return Instrumented.instanceOf(AddATodoItem.class).withProperties(thingToDo);
    }
}

High level tasks rely on other lower-level tasks or actions

To get the job done, a high level business task will usually need to call either lower level business tasks or actions that interact more directly with the application. In practice, this means that the performAs() method of a task typically executes other, lower level tasks or interacts with the application in some other way. For example, adding a todo item requires two UI actions: 1. Enter the todo text in the text field 2. Press Return

The actual implementation uses pre-defined Action classes (such as Enter and Hit `shown here) that come with Serenity. `Action classes are very similar to Task classes, except that they focus on interacting directly with the application. Serenity provides a small number of basic Action classes for core UI interactions such as entering field values, clicking on elements, or selecting values from drop-down lists. You can find these in the net.serenitybdd.screenplay.actions package. In practice, these provide a convenient and readable DSL that let you describe common low-level UI interactions needed to perform a task.

For example, the UI Action to enter the text defined in the thingToDo field into the input field with an ID value of “new-todo” would look like this:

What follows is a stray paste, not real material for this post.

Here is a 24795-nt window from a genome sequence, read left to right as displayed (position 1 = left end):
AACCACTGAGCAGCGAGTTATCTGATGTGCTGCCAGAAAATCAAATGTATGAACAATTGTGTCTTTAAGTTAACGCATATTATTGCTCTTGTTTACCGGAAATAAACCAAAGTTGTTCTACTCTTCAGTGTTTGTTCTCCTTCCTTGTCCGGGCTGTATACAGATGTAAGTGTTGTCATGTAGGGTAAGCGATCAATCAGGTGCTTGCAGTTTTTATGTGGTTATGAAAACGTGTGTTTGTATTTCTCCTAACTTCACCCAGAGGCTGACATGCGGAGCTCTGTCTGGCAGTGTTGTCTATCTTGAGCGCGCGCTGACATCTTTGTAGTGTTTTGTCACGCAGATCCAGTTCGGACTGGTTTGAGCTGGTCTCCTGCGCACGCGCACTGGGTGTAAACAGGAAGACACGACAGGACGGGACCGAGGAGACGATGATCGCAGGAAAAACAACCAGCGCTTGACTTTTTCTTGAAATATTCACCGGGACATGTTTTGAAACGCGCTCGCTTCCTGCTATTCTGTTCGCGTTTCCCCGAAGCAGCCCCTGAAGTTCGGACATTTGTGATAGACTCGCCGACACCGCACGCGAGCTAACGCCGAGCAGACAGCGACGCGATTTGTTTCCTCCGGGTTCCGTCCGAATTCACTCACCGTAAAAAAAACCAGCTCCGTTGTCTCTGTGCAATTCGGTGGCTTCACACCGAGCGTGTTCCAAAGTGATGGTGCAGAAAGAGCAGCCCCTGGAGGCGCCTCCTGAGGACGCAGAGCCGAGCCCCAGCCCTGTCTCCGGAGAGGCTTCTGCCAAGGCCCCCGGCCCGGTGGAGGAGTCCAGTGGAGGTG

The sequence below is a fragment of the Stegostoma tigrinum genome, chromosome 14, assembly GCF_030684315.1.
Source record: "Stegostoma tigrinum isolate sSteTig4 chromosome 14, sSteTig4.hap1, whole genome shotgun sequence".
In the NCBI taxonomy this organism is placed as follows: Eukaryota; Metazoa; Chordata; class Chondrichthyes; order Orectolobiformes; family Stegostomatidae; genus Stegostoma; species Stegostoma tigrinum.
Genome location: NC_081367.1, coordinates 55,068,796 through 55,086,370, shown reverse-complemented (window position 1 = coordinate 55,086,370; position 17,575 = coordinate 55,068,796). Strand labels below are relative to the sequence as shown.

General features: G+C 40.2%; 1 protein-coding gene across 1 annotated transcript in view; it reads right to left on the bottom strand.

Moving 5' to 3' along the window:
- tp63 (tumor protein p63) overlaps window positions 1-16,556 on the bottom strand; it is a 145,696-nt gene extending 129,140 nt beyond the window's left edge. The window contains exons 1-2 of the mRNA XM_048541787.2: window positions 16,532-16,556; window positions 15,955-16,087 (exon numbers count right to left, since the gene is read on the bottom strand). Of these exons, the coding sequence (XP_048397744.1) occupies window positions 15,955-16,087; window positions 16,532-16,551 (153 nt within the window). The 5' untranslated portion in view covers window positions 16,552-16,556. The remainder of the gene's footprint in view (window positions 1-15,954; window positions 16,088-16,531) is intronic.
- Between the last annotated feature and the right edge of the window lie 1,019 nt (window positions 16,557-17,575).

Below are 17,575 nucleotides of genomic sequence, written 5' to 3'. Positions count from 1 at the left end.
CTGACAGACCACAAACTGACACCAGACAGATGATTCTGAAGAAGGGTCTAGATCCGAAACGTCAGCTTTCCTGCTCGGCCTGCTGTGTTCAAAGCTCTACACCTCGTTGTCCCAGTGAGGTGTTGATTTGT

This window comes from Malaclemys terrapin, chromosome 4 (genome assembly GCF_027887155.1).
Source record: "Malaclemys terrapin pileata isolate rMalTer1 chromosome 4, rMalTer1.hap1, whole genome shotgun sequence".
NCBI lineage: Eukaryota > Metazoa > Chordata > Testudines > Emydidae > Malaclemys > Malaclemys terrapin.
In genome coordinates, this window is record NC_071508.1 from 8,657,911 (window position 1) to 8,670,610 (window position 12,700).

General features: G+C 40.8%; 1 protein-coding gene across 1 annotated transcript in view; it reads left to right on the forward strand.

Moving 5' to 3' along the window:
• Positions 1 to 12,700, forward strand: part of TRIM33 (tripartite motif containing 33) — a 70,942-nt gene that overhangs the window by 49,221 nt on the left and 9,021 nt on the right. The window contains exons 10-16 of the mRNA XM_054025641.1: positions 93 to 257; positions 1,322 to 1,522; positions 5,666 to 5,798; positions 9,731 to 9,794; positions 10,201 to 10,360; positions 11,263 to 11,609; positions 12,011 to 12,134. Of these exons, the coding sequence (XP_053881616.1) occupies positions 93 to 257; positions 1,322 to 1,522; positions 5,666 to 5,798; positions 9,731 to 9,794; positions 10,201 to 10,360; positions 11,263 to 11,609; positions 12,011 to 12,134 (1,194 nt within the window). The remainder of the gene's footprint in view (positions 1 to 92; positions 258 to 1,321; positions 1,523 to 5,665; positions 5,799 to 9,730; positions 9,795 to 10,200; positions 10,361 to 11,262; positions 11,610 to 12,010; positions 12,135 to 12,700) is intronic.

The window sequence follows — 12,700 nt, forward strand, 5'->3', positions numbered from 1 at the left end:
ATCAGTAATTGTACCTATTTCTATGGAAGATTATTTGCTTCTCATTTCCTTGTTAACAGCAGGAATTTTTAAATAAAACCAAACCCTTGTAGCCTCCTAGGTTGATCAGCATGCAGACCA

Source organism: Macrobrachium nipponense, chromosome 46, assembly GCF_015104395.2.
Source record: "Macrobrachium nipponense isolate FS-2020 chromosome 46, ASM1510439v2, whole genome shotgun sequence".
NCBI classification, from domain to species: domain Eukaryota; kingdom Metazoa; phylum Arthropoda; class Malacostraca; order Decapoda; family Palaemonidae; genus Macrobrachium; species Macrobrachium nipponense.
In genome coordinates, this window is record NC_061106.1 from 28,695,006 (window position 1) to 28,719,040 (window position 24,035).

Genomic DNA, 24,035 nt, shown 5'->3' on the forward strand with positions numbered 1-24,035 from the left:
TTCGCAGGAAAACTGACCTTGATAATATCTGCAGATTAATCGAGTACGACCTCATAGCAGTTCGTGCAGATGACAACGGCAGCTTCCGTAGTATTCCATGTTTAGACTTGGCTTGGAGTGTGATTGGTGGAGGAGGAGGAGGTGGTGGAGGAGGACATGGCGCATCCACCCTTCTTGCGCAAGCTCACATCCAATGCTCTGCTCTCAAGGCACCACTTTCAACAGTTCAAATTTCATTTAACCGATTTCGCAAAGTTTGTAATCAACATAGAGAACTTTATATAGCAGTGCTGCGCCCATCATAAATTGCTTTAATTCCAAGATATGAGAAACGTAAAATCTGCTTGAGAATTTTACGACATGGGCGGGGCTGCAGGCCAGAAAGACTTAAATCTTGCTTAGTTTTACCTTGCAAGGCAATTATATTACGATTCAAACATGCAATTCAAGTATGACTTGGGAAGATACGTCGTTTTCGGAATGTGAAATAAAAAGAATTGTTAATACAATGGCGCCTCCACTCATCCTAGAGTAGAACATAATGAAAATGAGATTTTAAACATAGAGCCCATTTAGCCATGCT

Enter.theValue(thingToDo).into("#new-todo")

However, hard-coding the CSS selector could lead to duplication. A better practice would be to refactor the selector into a simple Page Object class, like this one:

public class NewTodoForm extends PageObject {
    public static String NEW_TODO_FIELD = "#new-todo";
}

Alternatively, we could use the Serenity Target class to associate a meaningful label with a CSS selector. These labels appear in the test reports and make them more readable:

public class NewTodoForm extends PageObject {
    public static Target NEW_TODO_FIELD  = Target.the("New Todo Field").locatedBy("#new-todo");
}

The @Step annotation on the performAs() method is used to provide information about how the task will appear in the test reports:

@Step("{0} adds a todo item called #thingToDo")
public <T extends Actor> void performAs(T actor) {...}

Any member variables can be referred to in the @Step annotation by name using the hash (‘#’) prefix (like "#thingToDo" in the example). You can also reference the actor itself using the special "{0} placeholder. The end result is a blow-by-blow account of how each business task was performed (see Test reports show details about both tasks and UI interactions).